A United States court has dismissed the alleged case against Olalekan Ponle, a Nigerian accused of multi-million dollar wire fraud.
Mr Ponle, popularly known as Woodberry, was arrested, alongside Ramon Abbas (Hushpuppi) in the UAE on June 10 for multiple f r a u d charges after a raid by operatives of the Dubai crime unit.
The duo were extradited to the U.S. on July 2.
The 29-year-old was facing charges bordering on wire fraud conspiracy at a United States District Court in Illinois.
In fact, a report of the grand jury, a group of lawyers empowered to conduct legal proceedings and investigate potential criminal conduct, indicted him.
The jury summed up the allegations against him to an eight-count charge of wire fraud, which violates section 1343 of the United States Codes.
According to the complaint against Mr Ponle, an unnamed Chicago company was tricked into sending wire transfers totalling $15.2 million. Companies based in Iowa, Kansas, Michigan, New York and California also were victims of the fraud, prosecutors say.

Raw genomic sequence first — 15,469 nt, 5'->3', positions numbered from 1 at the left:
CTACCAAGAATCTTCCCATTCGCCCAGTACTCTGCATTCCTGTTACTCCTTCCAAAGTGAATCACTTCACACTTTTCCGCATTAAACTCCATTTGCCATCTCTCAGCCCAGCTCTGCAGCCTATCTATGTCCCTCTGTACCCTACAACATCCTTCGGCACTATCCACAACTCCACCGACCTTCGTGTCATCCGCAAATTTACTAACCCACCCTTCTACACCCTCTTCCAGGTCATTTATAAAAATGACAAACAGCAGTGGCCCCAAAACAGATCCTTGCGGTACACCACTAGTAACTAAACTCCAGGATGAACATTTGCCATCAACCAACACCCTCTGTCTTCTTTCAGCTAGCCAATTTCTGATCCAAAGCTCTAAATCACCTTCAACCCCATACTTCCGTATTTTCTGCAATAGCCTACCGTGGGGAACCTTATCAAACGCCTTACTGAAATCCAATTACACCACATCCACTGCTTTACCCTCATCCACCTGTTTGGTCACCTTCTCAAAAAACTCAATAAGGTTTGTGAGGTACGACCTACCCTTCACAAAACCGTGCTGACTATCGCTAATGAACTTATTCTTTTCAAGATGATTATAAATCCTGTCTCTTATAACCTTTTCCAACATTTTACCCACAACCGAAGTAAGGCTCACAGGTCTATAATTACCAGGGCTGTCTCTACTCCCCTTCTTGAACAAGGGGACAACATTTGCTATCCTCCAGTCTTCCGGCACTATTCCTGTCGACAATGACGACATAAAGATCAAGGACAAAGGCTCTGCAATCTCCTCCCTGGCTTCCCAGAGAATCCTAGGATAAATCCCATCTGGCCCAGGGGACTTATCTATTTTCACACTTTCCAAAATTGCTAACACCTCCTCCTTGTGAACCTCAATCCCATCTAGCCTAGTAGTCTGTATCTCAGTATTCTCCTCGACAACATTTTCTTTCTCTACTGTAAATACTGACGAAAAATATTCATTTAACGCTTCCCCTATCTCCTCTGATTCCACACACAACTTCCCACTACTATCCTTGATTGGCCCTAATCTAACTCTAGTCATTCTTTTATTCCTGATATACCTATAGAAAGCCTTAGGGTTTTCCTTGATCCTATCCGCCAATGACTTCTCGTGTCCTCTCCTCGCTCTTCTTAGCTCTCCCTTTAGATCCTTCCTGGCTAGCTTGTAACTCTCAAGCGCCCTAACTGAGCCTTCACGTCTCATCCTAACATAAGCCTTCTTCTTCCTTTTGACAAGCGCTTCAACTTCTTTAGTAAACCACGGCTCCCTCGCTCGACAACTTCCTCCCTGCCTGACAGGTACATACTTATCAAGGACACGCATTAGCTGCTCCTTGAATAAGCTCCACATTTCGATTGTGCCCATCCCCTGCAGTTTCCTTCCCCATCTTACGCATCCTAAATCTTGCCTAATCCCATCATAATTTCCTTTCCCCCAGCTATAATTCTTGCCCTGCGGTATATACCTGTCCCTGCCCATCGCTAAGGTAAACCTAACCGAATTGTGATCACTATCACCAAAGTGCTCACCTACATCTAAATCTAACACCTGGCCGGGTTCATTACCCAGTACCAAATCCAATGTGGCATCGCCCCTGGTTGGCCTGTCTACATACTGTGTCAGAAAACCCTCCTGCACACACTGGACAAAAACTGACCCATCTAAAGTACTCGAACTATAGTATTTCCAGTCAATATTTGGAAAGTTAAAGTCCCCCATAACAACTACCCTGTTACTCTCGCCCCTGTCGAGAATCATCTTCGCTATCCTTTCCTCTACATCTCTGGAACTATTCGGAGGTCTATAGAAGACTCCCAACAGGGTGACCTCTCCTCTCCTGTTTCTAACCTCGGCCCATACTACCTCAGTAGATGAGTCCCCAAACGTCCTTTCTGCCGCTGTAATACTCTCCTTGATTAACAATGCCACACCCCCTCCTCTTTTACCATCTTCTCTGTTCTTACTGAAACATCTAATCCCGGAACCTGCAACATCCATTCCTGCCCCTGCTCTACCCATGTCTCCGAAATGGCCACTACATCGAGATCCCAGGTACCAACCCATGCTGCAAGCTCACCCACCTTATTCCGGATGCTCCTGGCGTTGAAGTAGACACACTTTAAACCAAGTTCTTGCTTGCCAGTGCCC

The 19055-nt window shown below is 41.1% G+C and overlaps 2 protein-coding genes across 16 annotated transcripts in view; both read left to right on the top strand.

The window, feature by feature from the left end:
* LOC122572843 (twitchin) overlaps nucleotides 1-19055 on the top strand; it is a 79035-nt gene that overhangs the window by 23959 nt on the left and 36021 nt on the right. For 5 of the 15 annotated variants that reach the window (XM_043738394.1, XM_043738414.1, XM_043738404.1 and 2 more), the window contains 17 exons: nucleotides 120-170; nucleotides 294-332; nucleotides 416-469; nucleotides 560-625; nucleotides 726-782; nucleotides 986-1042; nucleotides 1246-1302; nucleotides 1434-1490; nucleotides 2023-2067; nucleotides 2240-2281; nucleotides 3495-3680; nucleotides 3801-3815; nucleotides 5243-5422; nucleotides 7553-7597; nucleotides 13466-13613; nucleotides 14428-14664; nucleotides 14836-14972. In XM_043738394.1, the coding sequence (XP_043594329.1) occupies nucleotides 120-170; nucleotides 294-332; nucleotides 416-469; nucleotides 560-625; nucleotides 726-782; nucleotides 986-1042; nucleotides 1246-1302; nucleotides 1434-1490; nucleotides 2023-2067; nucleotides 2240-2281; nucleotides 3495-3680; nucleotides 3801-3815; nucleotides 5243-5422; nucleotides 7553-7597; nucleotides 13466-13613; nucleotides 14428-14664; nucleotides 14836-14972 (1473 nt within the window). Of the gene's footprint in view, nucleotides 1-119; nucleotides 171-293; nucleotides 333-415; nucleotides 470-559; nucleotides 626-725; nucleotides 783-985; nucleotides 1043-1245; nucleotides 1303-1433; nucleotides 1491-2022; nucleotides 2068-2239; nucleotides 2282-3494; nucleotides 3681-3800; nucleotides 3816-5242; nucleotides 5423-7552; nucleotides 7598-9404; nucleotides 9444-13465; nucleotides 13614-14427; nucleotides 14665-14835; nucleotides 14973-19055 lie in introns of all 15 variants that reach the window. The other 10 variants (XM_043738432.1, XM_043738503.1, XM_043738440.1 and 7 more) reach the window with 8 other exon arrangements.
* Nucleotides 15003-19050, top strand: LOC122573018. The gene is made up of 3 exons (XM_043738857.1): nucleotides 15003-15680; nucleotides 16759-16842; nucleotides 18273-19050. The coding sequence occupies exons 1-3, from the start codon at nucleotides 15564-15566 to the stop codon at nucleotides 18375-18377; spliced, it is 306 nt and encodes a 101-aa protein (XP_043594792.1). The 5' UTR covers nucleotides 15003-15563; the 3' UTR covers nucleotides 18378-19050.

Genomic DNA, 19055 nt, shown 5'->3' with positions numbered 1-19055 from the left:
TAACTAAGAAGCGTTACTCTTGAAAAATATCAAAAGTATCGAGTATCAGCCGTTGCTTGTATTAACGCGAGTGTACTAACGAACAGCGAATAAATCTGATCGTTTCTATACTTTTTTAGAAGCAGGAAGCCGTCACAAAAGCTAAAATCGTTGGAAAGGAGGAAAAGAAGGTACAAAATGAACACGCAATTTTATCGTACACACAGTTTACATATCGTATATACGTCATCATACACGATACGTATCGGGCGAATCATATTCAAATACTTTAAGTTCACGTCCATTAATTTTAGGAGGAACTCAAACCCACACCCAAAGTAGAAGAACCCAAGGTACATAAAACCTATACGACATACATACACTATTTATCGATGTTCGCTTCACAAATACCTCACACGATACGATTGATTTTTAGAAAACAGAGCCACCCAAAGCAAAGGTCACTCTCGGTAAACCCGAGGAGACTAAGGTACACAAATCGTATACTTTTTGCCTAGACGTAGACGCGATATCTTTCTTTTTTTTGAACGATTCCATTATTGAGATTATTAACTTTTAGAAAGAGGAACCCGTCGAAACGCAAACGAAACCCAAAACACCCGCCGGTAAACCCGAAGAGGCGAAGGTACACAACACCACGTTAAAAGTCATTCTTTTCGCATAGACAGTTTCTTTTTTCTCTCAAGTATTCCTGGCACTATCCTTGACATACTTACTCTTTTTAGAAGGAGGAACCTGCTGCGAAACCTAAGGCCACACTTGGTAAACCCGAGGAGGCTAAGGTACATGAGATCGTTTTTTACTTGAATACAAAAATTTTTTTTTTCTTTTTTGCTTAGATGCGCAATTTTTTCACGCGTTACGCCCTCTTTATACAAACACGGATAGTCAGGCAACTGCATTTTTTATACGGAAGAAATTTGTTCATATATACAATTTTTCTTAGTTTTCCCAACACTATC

The United States government on Monday filed a motion through its attorney, John R. Lausch, requesting that the case against Mr Ponle should be dismissed without prejudice.
“Counsel for the government has spoken with counsel for the defendant and defendant’s
counsel has no objection to this motion.
A court order issued by Judge Robert W. Gettleman on Tuesday, said the government’s motion to dismiss complaint without prejudice was granted.
“Without objection the complaint against defendant Ponle is dismissed without prejudice. Motion presentment hearing set for 7/23/2020 is stricken,” Mr Gettleman ruled.
When a case is dismissed with prejudice, it is over and done with, once and for all, and can’t be brought back to court.
However, when it is dismissed without prejudice, like in the case of Mr Ponle, the dismissal is temporary as the prosecutor can refile the case within a certain period of time.
The causes of dismissal range from unavailability of sufficient evidence, an improper criminal complaint or charging document, to loss of evidence necessary to prove a crime.